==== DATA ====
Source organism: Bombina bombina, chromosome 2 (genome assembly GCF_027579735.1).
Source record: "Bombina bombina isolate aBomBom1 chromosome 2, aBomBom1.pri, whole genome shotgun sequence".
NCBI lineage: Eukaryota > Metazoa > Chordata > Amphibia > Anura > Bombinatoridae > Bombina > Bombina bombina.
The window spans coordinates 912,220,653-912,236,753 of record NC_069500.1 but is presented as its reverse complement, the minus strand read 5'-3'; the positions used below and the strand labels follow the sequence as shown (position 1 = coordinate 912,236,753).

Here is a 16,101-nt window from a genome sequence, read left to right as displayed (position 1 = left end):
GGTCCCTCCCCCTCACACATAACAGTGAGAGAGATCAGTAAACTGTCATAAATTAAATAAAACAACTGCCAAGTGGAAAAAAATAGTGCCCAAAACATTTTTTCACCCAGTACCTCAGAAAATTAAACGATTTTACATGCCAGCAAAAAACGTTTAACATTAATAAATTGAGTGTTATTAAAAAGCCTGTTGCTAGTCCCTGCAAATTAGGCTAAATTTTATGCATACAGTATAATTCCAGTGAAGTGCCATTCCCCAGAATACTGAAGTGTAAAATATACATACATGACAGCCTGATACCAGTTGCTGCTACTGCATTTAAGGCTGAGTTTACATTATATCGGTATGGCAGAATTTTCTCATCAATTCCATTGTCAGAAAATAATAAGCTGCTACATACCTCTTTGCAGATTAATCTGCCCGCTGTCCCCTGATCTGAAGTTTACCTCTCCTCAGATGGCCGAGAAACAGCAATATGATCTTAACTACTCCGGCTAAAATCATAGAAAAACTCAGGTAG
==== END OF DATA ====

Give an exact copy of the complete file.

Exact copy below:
Source organism: Bombina bombina, chromosome 2 (genome assembly GCF_027579735.1).
Source record: "Bombina bombina isolate aBomBom1 chromosome 2, aBomBom1.pri, whole genome shotgun sequence".
NCBI lineage: Eukaryota > Metazoa > Chordata > Amphibia > Anura > Bombinatoridae > Bombina > Bombina bombina.
The window spans coordinates 912,220,653-912,236,753 of record NC_069500.1 but is presented as its reverse complement, the minus strand read 5'-3'; the positions used below and the strand labels follow the sequence as shown (position 1 = coordinate 912,236,753).

Here is a 16,101-nt window from a genome sequence, read left to right as displayed (position 1 = left end):
GGTCCCTCCCCCTCACACATAACAGTGAGAGAGATCAGTAAACTGTCATAAATTAAATAAAACAACTGCCAAGTGGAAAAAAATAGTGCCCAAAACATTTTTTCACCCAGTACCTCAGAAAATTAAACGATTTTACATGCCAGCAAAAAACGTTTAACATTAATAAATTGAGTGTTATTAAAAAGCCTGTTGCTAGTCCCTGCAAATTAGGCTAAATTTTATGCATACAGTATAATTCCAGTGAAGTGCCATTCCCCAGAATACTGAAGTGTAAAATATACATACATGACAGCCTGATACCAGTTGCTGCTACTGCATTTAAGGCTGAGTTTACATTATATCGGTATGGCAGAATTTTCTCATCAATTCCATTGTCAGAAAATAATAAGCTGCTACATACCTCTTTGCAGATTAATCTGCCCGCTGTCCCCTGATCTGAAGTTTACCTCTCCTCAGATGGCCGAGAAACAGCAATATGATCTTAACTACTCCGGCTAAAATCATAGAAAAACTCAGGTAG